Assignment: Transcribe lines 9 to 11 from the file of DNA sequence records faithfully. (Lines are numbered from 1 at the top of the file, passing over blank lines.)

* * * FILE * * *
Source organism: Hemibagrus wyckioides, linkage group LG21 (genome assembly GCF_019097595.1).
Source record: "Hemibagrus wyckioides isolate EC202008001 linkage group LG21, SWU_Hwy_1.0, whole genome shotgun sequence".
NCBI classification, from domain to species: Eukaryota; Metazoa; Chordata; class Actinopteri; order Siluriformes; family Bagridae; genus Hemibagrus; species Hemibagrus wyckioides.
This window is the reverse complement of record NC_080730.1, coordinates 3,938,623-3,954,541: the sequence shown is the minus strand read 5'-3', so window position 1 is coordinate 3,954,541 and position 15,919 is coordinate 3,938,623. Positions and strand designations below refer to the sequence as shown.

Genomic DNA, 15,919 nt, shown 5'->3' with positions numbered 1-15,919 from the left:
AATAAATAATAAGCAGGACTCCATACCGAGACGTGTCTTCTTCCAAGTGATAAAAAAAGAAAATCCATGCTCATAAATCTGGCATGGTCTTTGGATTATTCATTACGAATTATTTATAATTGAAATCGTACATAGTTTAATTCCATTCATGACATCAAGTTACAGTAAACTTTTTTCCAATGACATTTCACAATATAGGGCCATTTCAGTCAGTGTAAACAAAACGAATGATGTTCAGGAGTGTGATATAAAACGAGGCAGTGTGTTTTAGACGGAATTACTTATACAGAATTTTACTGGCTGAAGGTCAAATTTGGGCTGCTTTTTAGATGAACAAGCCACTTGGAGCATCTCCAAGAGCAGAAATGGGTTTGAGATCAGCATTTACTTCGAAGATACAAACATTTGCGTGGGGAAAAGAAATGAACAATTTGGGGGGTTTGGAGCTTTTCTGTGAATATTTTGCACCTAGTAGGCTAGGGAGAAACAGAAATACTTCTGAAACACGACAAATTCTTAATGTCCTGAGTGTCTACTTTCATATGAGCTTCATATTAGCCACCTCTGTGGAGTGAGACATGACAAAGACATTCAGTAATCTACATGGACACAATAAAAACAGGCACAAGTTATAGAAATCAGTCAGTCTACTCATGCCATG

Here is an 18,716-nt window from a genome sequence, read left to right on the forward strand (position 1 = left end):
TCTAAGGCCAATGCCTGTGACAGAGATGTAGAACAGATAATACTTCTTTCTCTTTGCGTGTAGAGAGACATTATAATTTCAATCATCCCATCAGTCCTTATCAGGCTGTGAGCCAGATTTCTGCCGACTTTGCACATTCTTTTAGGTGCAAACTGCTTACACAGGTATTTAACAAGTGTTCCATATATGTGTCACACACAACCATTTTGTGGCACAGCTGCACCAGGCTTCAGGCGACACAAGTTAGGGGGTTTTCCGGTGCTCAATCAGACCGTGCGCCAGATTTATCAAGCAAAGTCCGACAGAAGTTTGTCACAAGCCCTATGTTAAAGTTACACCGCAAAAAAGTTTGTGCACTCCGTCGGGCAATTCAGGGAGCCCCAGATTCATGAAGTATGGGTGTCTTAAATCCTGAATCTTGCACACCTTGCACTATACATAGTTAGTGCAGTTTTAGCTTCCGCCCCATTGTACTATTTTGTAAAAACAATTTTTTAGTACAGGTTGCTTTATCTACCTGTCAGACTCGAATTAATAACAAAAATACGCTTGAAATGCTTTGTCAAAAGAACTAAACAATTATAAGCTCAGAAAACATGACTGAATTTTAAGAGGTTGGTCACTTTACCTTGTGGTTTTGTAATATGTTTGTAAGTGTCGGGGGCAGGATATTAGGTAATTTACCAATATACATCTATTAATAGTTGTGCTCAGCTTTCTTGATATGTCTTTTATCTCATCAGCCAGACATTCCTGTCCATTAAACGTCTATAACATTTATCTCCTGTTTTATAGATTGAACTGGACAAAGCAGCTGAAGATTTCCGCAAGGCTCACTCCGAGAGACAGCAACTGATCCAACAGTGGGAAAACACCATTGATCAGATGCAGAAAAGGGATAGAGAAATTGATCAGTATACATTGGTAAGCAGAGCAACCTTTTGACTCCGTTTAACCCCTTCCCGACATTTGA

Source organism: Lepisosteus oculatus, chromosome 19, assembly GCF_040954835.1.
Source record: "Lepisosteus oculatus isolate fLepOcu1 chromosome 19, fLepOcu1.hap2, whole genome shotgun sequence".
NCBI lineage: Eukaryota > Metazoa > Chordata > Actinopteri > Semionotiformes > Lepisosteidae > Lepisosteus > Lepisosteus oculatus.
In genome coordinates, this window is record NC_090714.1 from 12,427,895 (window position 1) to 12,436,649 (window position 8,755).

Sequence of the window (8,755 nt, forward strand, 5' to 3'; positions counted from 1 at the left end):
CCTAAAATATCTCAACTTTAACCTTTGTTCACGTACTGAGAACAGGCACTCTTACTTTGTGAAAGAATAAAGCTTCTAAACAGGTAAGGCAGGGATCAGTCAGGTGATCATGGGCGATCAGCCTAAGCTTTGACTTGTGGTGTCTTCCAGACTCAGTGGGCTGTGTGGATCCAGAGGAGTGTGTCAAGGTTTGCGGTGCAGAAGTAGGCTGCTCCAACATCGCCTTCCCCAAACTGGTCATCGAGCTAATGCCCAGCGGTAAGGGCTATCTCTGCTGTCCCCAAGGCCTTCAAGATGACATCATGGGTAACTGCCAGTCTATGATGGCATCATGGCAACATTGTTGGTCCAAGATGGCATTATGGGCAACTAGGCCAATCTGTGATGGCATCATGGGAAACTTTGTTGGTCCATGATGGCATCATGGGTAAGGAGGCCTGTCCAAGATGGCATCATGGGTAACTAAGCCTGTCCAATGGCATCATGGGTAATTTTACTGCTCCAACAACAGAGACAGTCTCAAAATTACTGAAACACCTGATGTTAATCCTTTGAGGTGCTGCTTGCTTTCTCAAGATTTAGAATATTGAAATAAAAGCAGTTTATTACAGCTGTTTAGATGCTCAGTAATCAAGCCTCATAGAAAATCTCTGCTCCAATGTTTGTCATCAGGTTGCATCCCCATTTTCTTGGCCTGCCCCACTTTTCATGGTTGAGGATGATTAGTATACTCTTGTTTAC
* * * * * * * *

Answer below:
Source organism: Lepisosteus oculatus, chromosome 19, assembly GCF_040954835.1.
Source record: "Lepisosteus oculatus isolate fLepOcu1 chromosome 19, fLepOcu1.hap2, whole genome shotgun sequence".
NCBI lineage: Eukaryota > Metazoa > Chordata > Actinopteri > Semionotiformes > Lepisosteidae > Lepisosteus > Lepisosteus oculatus.